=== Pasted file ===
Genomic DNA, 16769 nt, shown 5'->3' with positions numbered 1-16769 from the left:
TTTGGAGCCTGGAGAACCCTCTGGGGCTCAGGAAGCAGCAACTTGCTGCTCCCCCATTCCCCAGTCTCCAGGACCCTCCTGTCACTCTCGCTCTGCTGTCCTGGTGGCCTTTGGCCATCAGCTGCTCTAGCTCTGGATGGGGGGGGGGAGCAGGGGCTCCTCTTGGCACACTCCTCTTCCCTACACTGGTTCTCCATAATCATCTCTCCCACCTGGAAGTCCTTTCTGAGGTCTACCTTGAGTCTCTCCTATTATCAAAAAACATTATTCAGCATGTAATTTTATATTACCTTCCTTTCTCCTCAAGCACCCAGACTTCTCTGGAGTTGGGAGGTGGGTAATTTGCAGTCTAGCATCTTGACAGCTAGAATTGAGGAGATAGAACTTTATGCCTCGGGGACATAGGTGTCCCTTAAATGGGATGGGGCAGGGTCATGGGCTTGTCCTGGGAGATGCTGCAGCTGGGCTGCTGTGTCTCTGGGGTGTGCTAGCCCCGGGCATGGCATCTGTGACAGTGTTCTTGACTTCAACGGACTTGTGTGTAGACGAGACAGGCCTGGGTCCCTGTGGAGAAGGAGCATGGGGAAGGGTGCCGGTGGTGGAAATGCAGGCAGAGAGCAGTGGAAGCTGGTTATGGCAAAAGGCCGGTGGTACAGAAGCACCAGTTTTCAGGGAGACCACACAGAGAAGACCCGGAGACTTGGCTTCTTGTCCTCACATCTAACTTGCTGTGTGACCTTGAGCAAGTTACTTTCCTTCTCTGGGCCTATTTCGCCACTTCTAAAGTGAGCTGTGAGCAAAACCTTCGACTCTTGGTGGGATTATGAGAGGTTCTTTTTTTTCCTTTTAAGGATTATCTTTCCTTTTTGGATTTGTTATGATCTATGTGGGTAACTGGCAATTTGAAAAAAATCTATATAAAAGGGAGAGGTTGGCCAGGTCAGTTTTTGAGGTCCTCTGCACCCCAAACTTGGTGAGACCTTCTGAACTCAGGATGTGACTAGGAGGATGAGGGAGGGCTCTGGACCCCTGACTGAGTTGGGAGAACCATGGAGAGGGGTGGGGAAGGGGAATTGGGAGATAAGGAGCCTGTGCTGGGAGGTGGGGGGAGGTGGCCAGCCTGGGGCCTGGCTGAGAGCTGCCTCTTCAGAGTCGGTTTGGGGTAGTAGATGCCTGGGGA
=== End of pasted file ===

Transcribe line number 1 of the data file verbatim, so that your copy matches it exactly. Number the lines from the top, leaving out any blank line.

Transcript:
Genomic DNA, 16769 nt, shown 5'->3' with positions numbered 1-16769 from the left: